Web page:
Election Loss Sinks Romania’s Prime Minister But Not His Party

Romania’s prime minister resigned after losing elections, though his party remains on course to lead the next government.

Ludovic Orban, in power since late 2019, stepped aside to boost the Liberal Party’s chances of sealing a new coalition. While the opposition Social Democrats won Sunday’s vote, it’s President Klaus Iohannis who must designate the next premier. He signaled Monday that an alliance led by the Liberals is well placed to unite.

“There’s a center-right coalition that may propose a new government taking shape rapidly,” President Iohannis said, appointing Defense Minister Nicolae Ciuca as interim premier. “I’ll call for consultations with the parties in the next few days to find the best solutions for Romania.”

Election Loss Sinks Romania’s Prime Minister But Not His Party

Orban helped steer Romania away from the populist policies that have seen Hungary and Poland clash with the European Union, most recently over hundreds of billions of euros of Covid-19 relief. He’d hoped to eventually lead a majority government in what’s been the EU’s most politically volatile member state in recent years.

But his minority cabinet’s popularity was damaged by the coronavirus pandemic, which has cost more than 12,000 Romanian lives and triggered the worst economic slump since the fall of communism. Turnout at the weekend was the lowest of any general election in three decades.

There’s more than just the health crisis for the new government to tackle. The ballooning budget deficit that Orban inherited has only worsened because of the virus. Romania’s investment-grade credit rating is on the line.

The Social Democrats, whose spending while in power is largely responsible for the fiscal shortfall, called Orban’s exit “irresponsible.” Party leader Marcel Ciolacu told local television that he’ll propose an epidemiologist from within their ranks as prime minister.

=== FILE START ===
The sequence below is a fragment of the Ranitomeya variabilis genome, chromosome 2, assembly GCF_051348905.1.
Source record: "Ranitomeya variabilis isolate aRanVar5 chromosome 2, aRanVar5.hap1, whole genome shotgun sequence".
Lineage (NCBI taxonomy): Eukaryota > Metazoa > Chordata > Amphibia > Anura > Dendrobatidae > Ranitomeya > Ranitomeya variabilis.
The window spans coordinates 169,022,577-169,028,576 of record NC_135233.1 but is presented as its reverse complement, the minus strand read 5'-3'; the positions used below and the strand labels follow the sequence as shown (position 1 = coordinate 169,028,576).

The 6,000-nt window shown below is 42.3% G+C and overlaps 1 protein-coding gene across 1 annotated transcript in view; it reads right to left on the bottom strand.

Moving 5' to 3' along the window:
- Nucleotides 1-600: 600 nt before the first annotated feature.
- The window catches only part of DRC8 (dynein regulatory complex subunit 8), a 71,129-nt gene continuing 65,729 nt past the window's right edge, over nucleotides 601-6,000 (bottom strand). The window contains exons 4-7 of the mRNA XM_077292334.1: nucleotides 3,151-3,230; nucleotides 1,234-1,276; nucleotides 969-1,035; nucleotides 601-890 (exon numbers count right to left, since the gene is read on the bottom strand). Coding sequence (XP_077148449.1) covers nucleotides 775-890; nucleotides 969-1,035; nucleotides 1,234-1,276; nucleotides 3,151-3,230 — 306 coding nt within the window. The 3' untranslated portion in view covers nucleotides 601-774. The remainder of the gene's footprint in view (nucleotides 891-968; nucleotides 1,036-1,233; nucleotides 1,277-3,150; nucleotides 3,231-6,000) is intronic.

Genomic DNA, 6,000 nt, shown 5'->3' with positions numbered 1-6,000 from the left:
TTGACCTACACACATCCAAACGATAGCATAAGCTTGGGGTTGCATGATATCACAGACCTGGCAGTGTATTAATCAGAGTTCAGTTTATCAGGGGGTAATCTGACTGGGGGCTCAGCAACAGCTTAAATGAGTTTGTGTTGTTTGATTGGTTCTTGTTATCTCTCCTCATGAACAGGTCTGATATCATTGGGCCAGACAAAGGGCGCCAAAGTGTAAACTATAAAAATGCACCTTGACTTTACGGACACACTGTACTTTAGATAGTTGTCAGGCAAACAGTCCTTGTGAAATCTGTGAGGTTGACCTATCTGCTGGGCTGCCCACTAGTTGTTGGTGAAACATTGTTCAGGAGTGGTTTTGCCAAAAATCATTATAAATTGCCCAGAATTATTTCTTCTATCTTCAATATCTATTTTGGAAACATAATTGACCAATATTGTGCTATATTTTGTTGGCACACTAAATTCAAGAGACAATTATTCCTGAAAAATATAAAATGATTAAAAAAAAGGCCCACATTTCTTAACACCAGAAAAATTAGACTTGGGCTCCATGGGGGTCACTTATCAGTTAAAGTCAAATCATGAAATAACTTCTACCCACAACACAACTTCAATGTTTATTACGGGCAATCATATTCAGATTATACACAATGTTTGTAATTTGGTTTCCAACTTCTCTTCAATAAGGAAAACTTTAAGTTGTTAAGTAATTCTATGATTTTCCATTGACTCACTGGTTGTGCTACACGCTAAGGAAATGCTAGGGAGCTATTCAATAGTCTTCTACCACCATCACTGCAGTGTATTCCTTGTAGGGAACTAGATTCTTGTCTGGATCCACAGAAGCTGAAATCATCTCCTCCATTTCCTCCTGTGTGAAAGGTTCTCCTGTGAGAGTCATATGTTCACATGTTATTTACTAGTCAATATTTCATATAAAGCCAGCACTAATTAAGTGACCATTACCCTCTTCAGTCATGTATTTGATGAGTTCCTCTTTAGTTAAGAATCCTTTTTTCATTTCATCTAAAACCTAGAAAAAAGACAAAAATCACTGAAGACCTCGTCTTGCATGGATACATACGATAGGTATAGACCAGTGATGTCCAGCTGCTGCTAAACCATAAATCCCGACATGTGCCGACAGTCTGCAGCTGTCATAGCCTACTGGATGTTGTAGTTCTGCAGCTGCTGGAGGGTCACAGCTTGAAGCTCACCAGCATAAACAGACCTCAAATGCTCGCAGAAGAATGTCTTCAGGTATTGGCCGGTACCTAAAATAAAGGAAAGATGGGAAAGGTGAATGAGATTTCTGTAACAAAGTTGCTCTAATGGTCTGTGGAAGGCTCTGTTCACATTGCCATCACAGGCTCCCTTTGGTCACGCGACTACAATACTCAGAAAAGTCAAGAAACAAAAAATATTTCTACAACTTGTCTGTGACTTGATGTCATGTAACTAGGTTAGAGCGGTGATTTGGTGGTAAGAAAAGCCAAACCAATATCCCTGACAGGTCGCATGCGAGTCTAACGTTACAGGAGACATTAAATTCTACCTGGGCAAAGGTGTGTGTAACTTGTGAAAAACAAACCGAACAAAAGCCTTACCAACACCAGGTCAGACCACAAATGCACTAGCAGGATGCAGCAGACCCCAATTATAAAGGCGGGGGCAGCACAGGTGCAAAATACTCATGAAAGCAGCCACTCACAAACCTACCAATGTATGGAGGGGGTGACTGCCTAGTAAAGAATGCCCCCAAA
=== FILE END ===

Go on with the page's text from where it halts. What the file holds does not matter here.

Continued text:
But, backed by Iohannis, the onus is on the Liberals. Likely partners include the Save Romania Union, a newly formed anti-corruption group that came third, and a party that caters to the ethnic Hungarian minority in the country of 19 million people.

Dacian Ciolos, who heads the Save Romania Union, said Orban’s departure offers a clean slate for the start of coalition negotiations. He said it’s important for the talks to lead to a stable government that’s able to remain in power for the next four years -- a rarity in Romania, where cabinets come and go with increasing regularity.

“Orban’s resignation is clearly meant to open the way to find a prime minister who’s going to get the support of Save Romania Union and the ethnic Hungarians and someone had to take the fall after the citizens’ revolt against the Liberal Party,” said Andrei Taranu, a professor at the Romanian University of Political Studies. “Even after they form a governing coalition, their majority is still very fragile so they’ll have to recruit more support in parliament from the opposition. Reforms aren’t possible without a large coalition.”

That could dent the Liberals’ plans to remodel the judiciary and the public administration. Orban, though, said he’d done what he can to ensure talks over a new government get off to the best possible start.

“Romania’s interests are more important than mine, those of the Liberal Party or any other party,” he said. “I want the negotiations for a coalition to have a clean start.”

©2020 Bloomberg L.P.

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